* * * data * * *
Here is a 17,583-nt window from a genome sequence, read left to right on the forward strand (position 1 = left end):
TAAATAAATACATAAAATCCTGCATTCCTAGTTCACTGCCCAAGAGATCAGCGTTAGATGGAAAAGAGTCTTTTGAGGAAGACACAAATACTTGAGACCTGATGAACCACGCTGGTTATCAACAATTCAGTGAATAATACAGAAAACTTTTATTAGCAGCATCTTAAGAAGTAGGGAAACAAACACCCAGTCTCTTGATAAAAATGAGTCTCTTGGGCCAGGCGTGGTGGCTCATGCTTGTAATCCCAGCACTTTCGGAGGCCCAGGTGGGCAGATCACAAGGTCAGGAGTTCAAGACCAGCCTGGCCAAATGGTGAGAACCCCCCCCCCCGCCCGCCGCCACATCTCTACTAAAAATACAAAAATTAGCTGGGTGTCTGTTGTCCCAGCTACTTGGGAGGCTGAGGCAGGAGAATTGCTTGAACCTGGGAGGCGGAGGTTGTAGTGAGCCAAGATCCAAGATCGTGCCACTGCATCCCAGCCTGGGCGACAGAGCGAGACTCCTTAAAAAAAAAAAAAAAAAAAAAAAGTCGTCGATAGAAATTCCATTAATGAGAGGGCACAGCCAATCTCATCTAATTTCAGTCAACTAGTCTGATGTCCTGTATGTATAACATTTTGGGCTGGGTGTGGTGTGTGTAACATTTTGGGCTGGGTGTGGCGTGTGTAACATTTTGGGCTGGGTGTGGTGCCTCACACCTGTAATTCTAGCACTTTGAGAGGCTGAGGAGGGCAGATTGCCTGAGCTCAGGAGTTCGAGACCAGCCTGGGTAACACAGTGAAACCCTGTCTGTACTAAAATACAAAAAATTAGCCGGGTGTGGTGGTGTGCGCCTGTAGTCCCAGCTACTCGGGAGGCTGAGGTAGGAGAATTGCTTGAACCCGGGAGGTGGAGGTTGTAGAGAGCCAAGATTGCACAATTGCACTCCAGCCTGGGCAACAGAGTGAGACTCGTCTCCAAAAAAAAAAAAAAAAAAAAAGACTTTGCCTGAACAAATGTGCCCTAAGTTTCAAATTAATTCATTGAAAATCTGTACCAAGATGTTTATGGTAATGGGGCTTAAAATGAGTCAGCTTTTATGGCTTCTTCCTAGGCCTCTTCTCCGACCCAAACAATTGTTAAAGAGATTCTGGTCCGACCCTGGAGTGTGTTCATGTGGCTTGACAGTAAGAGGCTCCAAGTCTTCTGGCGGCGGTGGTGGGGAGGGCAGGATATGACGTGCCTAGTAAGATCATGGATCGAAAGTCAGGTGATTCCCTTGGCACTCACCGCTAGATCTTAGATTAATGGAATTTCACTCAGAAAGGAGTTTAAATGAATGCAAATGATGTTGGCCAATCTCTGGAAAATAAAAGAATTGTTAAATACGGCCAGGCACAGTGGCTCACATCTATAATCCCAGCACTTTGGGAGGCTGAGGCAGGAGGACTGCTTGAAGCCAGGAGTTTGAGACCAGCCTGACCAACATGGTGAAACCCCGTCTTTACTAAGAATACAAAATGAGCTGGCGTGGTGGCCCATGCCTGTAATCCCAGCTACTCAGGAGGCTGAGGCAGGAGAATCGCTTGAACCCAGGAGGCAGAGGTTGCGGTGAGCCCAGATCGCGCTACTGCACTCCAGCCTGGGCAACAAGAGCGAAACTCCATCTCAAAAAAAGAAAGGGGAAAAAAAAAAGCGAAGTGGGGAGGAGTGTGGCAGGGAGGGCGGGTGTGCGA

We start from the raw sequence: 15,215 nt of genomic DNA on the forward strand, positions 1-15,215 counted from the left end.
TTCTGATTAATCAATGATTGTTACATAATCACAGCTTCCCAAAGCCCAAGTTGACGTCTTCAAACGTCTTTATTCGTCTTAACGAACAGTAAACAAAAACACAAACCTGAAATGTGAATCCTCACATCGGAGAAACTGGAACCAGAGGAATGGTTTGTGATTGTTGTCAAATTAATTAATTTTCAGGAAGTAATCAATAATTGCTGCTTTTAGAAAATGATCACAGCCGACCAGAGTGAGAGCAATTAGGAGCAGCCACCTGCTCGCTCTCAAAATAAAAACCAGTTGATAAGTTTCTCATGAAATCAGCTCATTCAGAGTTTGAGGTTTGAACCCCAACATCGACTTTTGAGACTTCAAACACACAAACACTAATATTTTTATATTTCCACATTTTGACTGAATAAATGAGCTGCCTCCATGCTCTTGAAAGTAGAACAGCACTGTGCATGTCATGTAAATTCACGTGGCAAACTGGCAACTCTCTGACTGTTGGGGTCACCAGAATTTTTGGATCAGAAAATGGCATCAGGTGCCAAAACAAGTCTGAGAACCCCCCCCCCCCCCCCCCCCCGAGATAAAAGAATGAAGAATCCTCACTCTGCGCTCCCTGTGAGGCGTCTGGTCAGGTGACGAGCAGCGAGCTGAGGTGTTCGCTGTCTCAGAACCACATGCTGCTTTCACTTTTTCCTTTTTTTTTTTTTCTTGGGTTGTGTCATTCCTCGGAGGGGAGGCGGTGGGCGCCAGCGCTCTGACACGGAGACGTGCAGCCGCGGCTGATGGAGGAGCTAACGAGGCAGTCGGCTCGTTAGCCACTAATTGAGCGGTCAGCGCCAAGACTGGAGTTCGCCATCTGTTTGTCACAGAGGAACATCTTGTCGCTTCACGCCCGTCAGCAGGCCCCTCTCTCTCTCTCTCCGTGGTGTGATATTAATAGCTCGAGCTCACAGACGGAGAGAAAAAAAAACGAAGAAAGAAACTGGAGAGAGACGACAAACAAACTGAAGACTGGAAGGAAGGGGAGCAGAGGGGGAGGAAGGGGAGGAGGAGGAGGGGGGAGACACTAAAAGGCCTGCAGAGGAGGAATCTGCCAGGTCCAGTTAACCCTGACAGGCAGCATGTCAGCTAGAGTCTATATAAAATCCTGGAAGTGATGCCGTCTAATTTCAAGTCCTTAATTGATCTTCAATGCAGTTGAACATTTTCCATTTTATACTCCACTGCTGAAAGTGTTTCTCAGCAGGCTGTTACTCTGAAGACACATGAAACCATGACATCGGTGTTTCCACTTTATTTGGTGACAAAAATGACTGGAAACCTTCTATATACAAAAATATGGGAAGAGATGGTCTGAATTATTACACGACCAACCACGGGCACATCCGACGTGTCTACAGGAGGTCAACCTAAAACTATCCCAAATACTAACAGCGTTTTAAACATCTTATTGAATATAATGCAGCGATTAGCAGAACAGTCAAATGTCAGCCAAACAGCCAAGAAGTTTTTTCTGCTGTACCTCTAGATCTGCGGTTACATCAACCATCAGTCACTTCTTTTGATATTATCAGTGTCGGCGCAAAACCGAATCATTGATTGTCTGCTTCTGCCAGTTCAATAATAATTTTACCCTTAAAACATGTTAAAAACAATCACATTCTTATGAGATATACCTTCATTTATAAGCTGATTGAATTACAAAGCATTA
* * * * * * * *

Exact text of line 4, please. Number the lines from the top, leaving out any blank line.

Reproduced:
TTCTGATTAATCAATGATTGTTACATAATCACAGCTTCCCAAAGCCCAAGTTGACGTCTTCAAACGTCTTTATTCGTCTTAACGAACAGTAAACAAAAACACAAACCTGAAATGTGAATCCTCACATCGGAGAAACTGGAACCAGAGGAATGGTTTGTGATTGTTGTCAAATTAATTAATTTTCAGGAAGTAATCAATAATTGCTGCTTTTAGAAAATGATCACAGCCGACCAGAGTGAGAGCAATTAGGAGCAGCCACCTGCTCGCTCTCAAAATAAAAACCAGTTGATAAGTTTCTCATGAAATCAGCTCATTCAGAGTTTGAGGTTTGAACCCCAACATCGACTTTTGAGACTTCAAACACACAAACACTAATATTTTTATATTTCCACATTTTGACTGAATAAATGAGCTGCCTCCATGCTCTTGAAAGTAGAACAGCACTGTGCATGTCATGTAAATTCACGTGGCAAACTGGCAACTCTCTGACTGTTGGGGTCACCAGAATTTTTGGATCAGAAAATGGCATCAGGTGCCAAAACAAGTCTGAGAACCCCCCCCCCCCCCCCCCCCCGAGATAAAAGAATGAAGAATCCTCACTCTGCGCTCCCTGTGAGGCGTCTGGTCAGGTGACGAGCAGCGAGCTGAGGTGTTCGCTGTCTCAGAACCACATGCTGCTTTCACTTTTTCCTTTTTTTTTTTTTCTTGGGTTGTGTCATTCCTCGGAGGGGAGGCGGTGGGCGCCAGCGCTCTGACACGGAGACGTGCAGCCGCGGCTGATGGAGGAGCTAACGAGGCAGTCGGCTCGTTAGCCACTAATTGAGCGGTCAGCGCCAAGACTGGAGTTCGCCATCTGTTTGTCACAGAGGAACATCTTGTCGCTTCACGCCCGTCAGCAGGCCCCTCTCTCTCTCTCTCCGTGGTGTGATATTAATAGCTCGAGCTCACAGACGGAGAGAAAAAAAAACGAAGAAAGAAACTGGAGAGAGACGACAAACAAACTGAAGACTGGAAGGAAGGGGAGCAGAGGGGGAGGAAGGGGAGGAGGAGGAGGGGGGAGACACTAAAAGGCCTGCAGAGGAGGAATCTGCCAGGTCCAGTTAACCCTGACAGGCAGCATGTCAGCTAGAGTCTATATAAAATCCTGGAAGTGATGCCGTCTAATTTCAAGTCCTTAATTGATCTTCAATGCAGTTGAACATTTTCCATTTTATACTCCACTGCTGAAAGTGTTTCTCAGCAGGCTGTTACTCTGAAGACACATGAAACCATGACATCGGTGTTTCCACTTTATTTGGTGACAAAAATGACTGGAAACCTTCTATATACAAAAATATGGGAAGAGATGGTCTGAATTATTACACGACCAACCACGGGCACATCCGACGTGTCTACAGGAGGTCAACCTAAAACTATCCCAAATACTAACAGCGTTTTAAACATCTTATTGAATATAATGCAGCGATTAGCAGAACAGTCAAATGTCAGCCAAACAGCCAAGAAGTTTTTTCTGCTGTACCTCTAGATCTGCGGTTACATCAACCATCAGTCACTTCTTTTGATATTATCAGTGTCGGCGCAAAACCGAATCATTGATTGTCTGCTTCTGCCAGTTCAATAATAATTTTACCCTTAAAACATGTTAAAAACAATCACATTCTTATGAGATATACCTTCATTTATAAGCTGATTGAATTACAAAGCATTA